Health Beat - Fall 2019 - 7

Your parents' health history
can provide important clues
to your own health, including the symptoms and conditions to look out for and tips for keeping
your body and mind healthy. But unlocking these clues means understanding
their health records as well as your own.
Before your next doctor visit, ask
your parents these questions about
their health:


Have you ever
had cancer?

This one might be obvious, but
it's possible that your parents had cancer
before you were born or when you were
too young to understand. Certain gene
mutations, which children inherit from
their parents, can increase a person's
risk of cancer. In breast cancer, for
example, genetic mutations cause about
5 to 10 percent of instances of the disease. Colon cancer is also highly linked to
genetics: Nearly 1 in 3 people diagnosed
with the disease have relatives who have
had it. "Colon cancer in a first-degree
relative should raise a big red flag," says
Octavia Cannon, DO, president
of the American College of
Osteopathic Obstetricians and
Gynecologists. "This history
should prompt a conversation with the person's primary care provider."


How'd your
with me go?


Some conditions common during pregnancy can affect fertility and pregnancy
for children. For example, about 20 to
40 percent of women with polycystic
ovary syndrome, where the ovaries don't
release eggs normally, have a mother
or sister with the syndrome and are at
higher risk of miscarriage and infertility.

famhistory, which
has info about how
family health history
can protect your

Have you ever had
heart problems?

Heart disease is the No. 1 cause
of death in the U.S., and understanding
your family's heart health is a big part
of minimizing your risk. An enlarged
heart and cardiac amyloidosis, or the
presence of abnormal protein in the
heart tissue, are among conditions you
can inherit. These should prompt conversations with your doctor.


Wondering what other
health information
is pertinent to your
own well-being? Visit

What about migraines?

"There are studies that have
shown some types of migraines
may have a genetic component," Cannon
says. Familial hemiplegic migraines,
for example, run in families. In addition to intense, throbbing pain, these
headaches cause nausea, vomiting, and
extreme sensitivity to light and sound,
and they usually appear during childhood or adolescence.


How's your
mental health?

This can be a sensitive
subject, so try to appeal to the
family's well-being-yours and
theirs. "Mental illness may be due
to genetics, environment, or both,"
Cannon says. "Some disorders,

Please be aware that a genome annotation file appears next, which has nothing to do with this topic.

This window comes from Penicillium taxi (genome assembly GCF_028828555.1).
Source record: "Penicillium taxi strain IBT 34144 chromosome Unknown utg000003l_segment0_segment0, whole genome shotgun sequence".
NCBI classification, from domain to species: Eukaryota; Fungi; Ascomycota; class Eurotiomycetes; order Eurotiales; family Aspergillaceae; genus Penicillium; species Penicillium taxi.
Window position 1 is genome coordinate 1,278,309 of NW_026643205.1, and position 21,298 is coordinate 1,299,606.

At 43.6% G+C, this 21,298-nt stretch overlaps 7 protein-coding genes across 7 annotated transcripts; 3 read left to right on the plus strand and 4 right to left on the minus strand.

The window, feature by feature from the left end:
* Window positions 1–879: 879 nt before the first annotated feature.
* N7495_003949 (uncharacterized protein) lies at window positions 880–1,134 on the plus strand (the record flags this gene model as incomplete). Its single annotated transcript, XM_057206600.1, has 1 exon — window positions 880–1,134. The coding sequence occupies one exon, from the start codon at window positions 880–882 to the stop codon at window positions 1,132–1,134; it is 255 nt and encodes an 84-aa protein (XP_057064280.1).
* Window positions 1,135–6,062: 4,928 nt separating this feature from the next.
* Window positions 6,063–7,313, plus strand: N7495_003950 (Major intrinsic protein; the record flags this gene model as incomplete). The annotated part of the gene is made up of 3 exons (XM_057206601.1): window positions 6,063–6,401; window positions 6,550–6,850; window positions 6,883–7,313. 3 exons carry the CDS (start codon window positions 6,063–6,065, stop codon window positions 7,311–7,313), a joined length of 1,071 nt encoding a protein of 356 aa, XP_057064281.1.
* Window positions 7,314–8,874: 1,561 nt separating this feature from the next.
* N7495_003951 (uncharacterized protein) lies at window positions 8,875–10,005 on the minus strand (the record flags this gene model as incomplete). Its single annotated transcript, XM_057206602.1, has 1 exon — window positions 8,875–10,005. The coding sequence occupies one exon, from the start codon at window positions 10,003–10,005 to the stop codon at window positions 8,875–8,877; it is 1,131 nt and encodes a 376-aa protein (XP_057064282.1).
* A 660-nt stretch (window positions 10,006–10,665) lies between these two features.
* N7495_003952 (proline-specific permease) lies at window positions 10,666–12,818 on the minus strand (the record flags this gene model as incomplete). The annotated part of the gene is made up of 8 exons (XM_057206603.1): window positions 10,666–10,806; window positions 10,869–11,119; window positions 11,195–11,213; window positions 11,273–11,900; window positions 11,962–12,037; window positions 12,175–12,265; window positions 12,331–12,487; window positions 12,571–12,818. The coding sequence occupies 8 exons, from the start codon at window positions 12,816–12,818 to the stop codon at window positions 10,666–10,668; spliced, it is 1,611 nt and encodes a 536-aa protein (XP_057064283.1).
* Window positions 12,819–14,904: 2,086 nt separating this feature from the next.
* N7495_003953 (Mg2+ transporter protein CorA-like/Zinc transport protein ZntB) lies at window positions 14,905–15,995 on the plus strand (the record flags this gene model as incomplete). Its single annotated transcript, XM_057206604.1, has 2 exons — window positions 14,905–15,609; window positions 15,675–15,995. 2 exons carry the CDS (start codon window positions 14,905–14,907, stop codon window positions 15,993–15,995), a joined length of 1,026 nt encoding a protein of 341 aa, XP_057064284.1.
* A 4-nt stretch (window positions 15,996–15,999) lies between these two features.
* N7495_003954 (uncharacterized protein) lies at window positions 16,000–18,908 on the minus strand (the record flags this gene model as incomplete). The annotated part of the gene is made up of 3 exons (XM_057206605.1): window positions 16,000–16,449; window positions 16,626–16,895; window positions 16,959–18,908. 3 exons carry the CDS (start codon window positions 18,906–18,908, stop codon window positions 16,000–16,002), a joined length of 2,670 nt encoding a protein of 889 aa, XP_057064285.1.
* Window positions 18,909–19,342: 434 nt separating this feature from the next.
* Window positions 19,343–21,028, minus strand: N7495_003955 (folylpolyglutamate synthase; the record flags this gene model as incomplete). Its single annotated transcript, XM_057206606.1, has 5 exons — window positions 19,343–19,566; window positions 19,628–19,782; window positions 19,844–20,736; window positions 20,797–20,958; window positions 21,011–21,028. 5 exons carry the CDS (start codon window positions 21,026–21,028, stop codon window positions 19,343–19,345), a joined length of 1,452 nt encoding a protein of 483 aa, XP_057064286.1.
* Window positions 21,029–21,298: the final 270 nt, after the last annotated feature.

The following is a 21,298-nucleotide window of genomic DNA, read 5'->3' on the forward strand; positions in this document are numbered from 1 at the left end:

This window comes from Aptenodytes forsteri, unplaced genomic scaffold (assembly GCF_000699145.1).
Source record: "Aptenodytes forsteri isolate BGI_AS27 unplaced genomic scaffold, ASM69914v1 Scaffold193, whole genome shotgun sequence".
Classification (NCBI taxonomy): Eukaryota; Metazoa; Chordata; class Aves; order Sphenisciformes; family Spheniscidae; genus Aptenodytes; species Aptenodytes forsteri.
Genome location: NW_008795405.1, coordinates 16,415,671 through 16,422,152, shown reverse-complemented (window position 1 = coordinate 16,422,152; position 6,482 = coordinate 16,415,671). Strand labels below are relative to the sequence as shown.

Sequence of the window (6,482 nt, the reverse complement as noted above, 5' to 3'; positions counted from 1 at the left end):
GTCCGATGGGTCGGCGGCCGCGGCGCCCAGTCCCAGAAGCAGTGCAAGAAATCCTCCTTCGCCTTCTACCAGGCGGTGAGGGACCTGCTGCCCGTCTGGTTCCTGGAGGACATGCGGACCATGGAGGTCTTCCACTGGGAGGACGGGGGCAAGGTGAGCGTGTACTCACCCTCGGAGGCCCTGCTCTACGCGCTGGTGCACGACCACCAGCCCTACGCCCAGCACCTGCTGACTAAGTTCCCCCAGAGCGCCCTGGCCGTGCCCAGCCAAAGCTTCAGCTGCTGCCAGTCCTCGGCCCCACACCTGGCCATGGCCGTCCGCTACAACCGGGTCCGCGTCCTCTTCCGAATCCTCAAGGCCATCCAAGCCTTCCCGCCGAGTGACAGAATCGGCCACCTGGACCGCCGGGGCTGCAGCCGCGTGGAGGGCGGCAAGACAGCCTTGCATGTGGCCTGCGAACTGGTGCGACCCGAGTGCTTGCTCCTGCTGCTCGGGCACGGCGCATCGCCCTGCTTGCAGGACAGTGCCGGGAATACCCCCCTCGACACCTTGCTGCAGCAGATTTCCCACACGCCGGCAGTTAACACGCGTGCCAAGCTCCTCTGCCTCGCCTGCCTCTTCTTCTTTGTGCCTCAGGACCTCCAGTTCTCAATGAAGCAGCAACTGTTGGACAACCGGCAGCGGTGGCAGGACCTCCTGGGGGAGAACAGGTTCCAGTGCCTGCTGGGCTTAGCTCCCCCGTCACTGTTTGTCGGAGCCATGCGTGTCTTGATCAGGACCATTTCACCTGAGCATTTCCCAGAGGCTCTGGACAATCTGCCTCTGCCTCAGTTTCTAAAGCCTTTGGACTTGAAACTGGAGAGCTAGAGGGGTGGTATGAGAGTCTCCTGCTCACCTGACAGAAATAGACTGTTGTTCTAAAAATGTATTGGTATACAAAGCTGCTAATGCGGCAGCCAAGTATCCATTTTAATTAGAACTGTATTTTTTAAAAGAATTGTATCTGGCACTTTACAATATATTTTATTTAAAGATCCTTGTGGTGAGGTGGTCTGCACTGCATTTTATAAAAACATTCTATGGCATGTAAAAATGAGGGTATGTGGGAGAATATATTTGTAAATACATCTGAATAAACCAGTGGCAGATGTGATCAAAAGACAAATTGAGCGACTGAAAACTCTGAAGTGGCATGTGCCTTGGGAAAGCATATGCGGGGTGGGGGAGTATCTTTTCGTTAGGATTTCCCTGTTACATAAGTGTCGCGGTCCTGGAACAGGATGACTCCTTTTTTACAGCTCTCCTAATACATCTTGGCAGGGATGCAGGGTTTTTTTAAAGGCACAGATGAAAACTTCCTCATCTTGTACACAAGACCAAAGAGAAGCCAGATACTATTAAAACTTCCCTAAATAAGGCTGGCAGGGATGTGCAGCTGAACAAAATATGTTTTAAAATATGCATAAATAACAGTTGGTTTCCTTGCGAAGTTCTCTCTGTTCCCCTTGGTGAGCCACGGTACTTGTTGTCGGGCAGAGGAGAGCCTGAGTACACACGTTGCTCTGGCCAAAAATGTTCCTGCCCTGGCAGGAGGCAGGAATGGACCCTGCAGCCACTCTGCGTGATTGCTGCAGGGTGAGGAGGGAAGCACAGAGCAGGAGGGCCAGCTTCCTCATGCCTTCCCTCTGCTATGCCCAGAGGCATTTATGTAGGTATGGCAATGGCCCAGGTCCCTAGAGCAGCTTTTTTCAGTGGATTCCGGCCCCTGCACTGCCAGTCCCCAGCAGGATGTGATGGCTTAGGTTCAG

like bipolar or schizophrenia, are
more commonly found to have a
hereditary component." Although
knowing your parents' mental
health history can help you better
identify symptoms, Cannon says, it
doesn't guarantee that you will have
the same experiences or illness. 1

5 Things You Should Talk About with Your Teenage Daughter
Puberty can be a difficult
time for any teen, but it
comes with special challenges for young girls.
Octavia Cannon, DO,
president of the American
College of Osteopathic
Obstetricians and
Gynecologists, says the
best way a mother can
guide her daughter through
this time is to be open with
her, especially about:
1. Her period. Most girls
have their first period two

years after they begin
puberty, which starts
around age 11. As she
approaches this age, talk
to your daughter about the
changes she can expect
from her body.
2. Sex. It's not an easy
conversation, but it's an
important one, so touch
on boundaries, consent,
and contraception early on.
"Discussing contraception
is not necessarily giving permission to become sexually

active," Cannon says. "I view it
as getting to know your body."
3. The gynecologist. Girls
should schedule their first
gynecologist appointment
around age 13 to 15. The visit
might only be a talk with
her doctor, but it can also
include a pelvic exam, so
talk with your daughter to
make sure she knows what
to expect.
4. Mental health. Talk
through the many ways

mental illness can manifest,
and educate yourself on
common symptoms so you
can help if you notice your
daughter struggling.
5. Self-esteem. Negative
self-talk and body image
are common during teenage
years, so let her know she
can come to you if she's
feeling bad about herself.
"A young woman should not
feel ashamed of her body,
thoughts, fears, or concerns," Cannon says.

LEARN how a family history of cancer can affect your risk by searching "family history" at


Health Beat - Fall 2019

Table of Contents for the Digital Edition of Health Beat - Fall 2019

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